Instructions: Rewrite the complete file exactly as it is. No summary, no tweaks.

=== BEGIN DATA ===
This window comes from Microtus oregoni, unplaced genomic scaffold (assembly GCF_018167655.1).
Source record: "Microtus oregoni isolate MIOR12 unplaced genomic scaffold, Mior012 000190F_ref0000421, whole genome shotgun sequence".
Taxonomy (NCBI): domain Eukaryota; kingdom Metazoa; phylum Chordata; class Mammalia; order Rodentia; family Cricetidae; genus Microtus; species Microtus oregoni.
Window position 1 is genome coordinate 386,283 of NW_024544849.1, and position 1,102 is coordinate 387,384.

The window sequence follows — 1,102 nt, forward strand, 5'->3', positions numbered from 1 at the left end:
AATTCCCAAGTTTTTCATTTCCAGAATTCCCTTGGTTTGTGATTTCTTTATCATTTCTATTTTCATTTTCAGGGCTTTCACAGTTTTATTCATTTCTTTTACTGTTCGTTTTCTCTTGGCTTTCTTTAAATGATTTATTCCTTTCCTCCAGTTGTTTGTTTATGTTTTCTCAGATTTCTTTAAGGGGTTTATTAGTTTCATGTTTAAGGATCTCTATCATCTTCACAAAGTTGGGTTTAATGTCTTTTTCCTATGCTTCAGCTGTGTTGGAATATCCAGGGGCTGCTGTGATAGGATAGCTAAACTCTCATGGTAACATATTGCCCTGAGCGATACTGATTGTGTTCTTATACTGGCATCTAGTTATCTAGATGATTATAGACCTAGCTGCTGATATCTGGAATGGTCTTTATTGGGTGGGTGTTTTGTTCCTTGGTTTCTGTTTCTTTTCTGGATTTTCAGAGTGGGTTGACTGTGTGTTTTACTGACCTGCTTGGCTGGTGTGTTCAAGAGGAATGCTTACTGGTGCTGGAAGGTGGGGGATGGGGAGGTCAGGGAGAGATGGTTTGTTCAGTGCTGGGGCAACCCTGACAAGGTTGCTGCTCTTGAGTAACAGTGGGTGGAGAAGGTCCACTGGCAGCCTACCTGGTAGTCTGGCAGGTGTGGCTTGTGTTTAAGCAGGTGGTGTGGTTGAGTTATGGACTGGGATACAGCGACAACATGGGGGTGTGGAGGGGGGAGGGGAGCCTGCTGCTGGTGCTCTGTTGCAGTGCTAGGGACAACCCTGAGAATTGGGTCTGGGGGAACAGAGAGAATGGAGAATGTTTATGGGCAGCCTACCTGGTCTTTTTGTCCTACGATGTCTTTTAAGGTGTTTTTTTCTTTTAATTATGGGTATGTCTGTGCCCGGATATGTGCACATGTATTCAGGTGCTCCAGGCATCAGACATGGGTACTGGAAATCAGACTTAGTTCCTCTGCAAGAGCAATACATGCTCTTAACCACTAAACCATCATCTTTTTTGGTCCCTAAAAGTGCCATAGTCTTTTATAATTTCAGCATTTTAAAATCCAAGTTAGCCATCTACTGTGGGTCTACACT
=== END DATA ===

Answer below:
This window comes from Microtus oregoni, unplaced genomic scaffold (assembly GCF_018167655.1).
Source record: "Microtus oregoni isolate MIOR12 unplaced genomic scaffold, Mior012 000190F_ref0000421, whole genome shotgun sequence".
Taxonomy (NCBI): domain Eukaryota; kingdom Metazoa; phylum Chordata; class Mammalia; order Rodentia; family Cricetidae; genus Microtus; species Microtus oregoni.
Window position 1 is genome coordinate 386,283 of NW_024544849.1, and position 1,102 is coordinate 387,384.

The window sequence follows — 1,102 nt, forward strand, 5'->3', positions numbered from 1 at the left end:
AATTCCCAAGTTTTTCATTTCCAGAATTCCCTTGGTTTGTGATTTCTTTATCATTTCTATTTTCATTTTCAGGGCTTTCACAGTTTTATTCATTTCTTTTACTGTTCGTTTTCTCTTGGCTTTCTTTAAATGATTTATTCCTTTCCTCCAGTTGTTTGTTTATGTTTTCTCAGATTTCTTTAAGGGGTTTATTAGTTTCATGTTTAAGGATCTCTATCATCTTCACAAAGTTGGGTTTAATGTCTTTTTCCTATGCTTCAGCTGTGTTGGAATATCCAGGGGCTGCTGTGATAGGATAGCTAAACTCTCATGGTAACATATTGCCCTGAGCGATACTGATTGTGTTCTTATACTGGCATCTAGTTATCTAGATGATTATAGACCTAGCTGCTGATATCTGGAATGGTCTTTATTGGGTGGGTGTTTTGTTCCTTGGTTTCTGTTTCTTTTCTGGATTTTCAGAGTGGGTTGACTGTGTGTTTTACTGACCTGCTTGGCTGGTGTGTTCAAGAGGAATGCTTACTGGTGCTGGAAGGTGGGGGATGGGGAGGTCAGGGAGAGATGGTTTGTTCAGTGCTGGGGCAACCCTGACAAGGTTGCTGCTCTTGAGTAACAGTGGGTGGAGAAGGTCCACTGGCAGCCTACCTGGTAGTCTGGCAGGTGTGGCTTGTGTTTAAGCAGGTGGTGTGGTTGAGTTATGGACTGGGATACAGCGACAACATGGGGGTGTGGAGGGGGGAGGGGAGCCTGCTGCTGGTGCTCTGTTGCAGTGCTAGGGACAACCCTGAGAATTGGGTCTGGGGGAACAGAGAGAATGGAGAATGTTTATGGGCAGCCTACCTGGTCTTTTTGTCCTACGATGTCTTTTAAGGTGTTTTTTTCTTTTAATTATGGGTATGTCTGTGCCCGGATATGTGCACATGTATTCAGGTGCTCCAGGCATCAGACATGGGTACTGGAAATCAGACTTAGTTCCTCTGCAAGAGCAATACATGCTCTTAACCACTAAACCATCATCTTTTTTGGTCCCTAAAAGTGCCATAGTCTTTTATAATTTCAGCATTTTAAAATCCAAGTTAGCCATCTACTGTGGGTCTACACT